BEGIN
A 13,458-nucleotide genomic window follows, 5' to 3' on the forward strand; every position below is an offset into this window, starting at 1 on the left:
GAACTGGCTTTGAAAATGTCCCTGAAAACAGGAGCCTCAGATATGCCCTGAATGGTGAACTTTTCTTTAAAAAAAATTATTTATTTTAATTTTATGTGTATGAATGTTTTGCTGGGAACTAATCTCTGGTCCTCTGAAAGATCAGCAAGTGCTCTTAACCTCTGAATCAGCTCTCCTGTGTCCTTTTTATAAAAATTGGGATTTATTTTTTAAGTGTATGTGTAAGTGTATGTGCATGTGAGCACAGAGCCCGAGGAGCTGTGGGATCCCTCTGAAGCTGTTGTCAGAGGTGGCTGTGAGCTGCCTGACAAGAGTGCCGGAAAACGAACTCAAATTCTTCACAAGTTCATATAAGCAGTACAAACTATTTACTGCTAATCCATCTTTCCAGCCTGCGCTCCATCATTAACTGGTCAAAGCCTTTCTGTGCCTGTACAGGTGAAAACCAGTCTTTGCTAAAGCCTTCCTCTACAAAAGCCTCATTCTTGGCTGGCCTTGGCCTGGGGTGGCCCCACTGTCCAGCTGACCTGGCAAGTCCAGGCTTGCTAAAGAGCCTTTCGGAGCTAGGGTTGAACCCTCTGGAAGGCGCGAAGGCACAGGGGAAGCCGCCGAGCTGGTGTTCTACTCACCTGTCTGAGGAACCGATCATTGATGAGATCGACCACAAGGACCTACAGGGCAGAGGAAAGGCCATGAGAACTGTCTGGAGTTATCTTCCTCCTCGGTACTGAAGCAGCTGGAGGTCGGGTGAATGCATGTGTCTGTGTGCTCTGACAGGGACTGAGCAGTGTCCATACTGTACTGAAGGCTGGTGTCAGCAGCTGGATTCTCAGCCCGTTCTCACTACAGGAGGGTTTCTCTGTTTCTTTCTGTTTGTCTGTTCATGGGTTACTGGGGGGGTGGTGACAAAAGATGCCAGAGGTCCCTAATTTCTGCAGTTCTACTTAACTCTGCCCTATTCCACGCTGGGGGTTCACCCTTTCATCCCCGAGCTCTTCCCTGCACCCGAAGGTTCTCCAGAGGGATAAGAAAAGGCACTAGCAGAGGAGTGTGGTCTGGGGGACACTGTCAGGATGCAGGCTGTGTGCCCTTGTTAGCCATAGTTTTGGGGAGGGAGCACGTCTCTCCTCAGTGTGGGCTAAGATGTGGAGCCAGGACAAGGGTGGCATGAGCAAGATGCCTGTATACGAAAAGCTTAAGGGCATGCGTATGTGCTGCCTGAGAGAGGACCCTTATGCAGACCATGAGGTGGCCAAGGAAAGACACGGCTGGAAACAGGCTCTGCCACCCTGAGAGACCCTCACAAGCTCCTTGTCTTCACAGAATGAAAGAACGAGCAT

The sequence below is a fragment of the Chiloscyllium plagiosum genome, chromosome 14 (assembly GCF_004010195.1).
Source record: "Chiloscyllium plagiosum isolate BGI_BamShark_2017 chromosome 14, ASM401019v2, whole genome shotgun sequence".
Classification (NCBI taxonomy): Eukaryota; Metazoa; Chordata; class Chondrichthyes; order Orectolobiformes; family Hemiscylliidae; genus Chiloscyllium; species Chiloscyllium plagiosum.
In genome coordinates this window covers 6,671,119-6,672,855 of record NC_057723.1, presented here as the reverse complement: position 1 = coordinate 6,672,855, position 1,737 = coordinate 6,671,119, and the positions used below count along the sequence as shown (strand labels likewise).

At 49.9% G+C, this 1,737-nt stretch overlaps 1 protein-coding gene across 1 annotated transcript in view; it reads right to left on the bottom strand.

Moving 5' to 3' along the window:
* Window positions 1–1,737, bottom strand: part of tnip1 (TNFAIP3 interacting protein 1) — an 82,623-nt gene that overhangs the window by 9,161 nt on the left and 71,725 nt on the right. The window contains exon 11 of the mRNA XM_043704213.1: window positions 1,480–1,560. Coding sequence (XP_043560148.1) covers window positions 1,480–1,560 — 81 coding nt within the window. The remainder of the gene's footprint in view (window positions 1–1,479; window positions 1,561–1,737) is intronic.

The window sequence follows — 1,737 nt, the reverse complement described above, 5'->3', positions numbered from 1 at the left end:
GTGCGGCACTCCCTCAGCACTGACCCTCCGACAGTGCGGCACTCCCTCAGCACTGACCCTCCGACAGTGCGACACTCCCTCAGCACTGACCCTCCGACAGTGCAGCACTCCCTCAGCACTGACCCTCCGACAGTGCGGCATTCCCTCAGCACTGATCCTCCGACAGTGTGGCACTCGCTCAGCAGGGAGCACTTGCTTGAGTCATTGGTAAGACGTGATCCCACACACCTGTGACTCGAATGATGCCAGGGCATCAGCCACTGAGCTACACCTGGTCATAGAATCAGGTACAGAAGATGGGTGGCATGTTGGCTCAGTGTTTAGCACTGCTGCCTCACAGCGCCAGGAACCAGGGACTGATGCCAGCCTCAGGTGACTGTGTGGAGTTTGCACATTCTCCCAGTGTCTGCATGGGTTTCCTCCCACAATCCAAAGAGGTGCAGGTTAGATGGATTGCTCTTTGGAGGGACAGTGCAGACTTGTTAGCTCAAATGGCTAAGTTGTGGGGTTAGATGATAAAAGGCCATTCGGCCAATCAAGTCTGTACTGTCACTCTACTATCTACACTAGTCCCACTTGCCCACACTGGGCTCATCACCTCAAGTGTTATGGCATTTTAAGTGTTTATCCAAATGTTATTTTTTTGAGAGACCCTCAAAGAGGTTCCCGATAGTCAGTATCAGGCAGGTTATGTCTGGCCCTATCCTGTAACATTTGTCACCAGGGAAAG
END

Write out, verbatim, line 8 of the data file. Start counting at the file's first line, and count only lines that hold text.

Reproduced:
Moving 5' to 3' along the window: